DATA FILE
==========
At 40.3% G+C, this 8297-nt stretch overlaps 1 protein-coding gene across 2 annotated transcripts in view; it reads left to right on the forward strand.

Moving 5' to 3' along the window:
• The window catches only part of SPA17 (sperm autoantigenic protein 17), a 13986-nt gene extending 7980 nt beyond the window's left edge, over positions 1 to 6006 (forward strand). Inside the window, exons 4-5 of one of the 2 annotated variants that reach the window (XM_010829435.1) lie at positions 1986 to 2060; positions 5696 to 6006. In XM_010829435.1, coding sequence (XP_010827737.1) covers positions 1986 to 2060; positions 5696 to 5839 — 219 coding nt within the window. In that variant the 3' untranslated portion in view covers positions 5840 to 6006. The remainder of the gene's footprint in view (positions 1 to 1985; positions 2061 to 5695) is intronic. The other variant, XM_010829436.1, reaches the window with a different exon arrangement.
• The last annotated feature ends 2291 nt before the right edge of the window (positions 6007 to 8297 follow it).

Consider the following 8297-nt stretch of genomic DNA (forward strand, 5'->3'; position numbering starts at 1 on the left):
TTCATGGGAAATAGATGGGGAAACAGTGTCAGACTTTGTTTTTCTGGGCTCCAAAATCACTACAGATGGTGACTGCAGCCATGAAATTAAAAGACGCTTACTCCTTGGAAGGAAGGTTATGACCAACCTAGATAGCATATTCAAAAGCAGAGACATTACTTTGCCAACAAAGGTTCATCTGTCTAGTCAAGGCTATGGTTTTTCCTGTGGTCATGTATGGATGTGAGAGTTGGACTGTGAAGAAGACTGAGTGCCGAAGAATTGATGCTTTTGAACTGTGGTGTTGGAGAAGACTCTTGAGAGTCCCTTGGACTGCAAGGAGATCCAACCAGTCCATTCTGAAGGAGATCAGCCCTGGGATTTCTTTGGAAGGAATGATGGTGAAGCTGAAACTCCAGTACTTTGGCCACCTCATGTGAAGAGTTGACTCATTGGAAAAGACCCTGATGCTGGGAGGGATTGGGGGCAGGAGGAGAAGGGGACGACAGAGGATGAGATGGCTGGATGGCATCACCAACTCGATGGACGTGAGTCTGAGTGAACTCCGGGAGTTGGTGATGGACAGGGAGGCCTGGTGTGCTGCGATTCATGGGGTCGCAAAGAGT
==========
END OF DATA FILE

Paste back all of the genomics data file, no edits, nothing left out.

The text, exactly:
At 40.3% G+C, this 8297-nt stretch overlaps 1 protein-coding gene across 2 annotated transcripts in view; it reads left to right on the forward strand.

Moving 5' to 3' along the window:
• The window catches only part of SPA17 (sperm autoantigenic protein 17), a 13986-nt gene extending 7980 nt beyond the window's left edge, over positions 1 to 6006 (forward strand). Inside the window, exons 4-5 of one of the 2 annotated variants that reach the window (XM_010829435.1) lie at positions 1986 to 2060; positions 5696 to 6006. In XM_010829435.1, coding sequence (XP_010827737.1) covers positions 1986 to 2060; positions 5696 to 5839 — 219 coding nt within the window. In that variant the 3' untranslated portion in view covers positions 5840 to 6006. The remainder of the gene's footprint in view (positions 1 to 1985; positions 2061 to 5695) is intronic. The other variant, XM_010829436.1, reaches the window with a different exon arrangement.
• The last annotated feature ends 2291 nt before the right edge of the window (positions 6007 to 8297 follow it).

Consider the following 8297-nt stretch of genomic DNA (forward strand, 5'->3'; position numbering starts at 1 on the left):
TTCATGGGAAATAGATGGGGAAACAGTGTCAGACTTTGTTTTTCTGGGCTCCAAAATCACTACAGATGGTGACTGCAGCCATGAAATTAAAAGACGCTTACTCCTTGGAAGGAAGGTTATGACCAACCTAGATAGCATATTCAAAAGCAGAGACATTACTTTGCCAACAAAGGTTCATCTGTCTAGTCAAGGCTATGGTTTTTCCTGTGGTCATGTATGGATGTGAGAGTTGGACTGTGAAGAAGACTGAGTGCCGAAGAATTGATGCTTTTGAACTGTGGTGTTGGAGAAGACTCTTGAGAGTCCCTTGGACTGCAAGGAGATCCAACCAGTCCATTCTGAAGGAGATCAGCCCTGGGATTTCTTTGGAAGGAATGATGGTGAAGCTGAAACTCCAGTACTTTGGCCACCTCATGTGAAGAGTTGACTCATTGGAAAAGACCCTGATGCTGGGAGGGATTGGGGGCAGGAGGAGAAGGGGACGACAGAGGATGAGATGGCTGGATGGCATCACCAACTCGATGGACGTGAGTCTGAGTGAACTCCGGGAGTTGGTGATGGACAGGGAGGCCTGGTGTGCTGCGATTCATGGGGTCGCAAAGAGT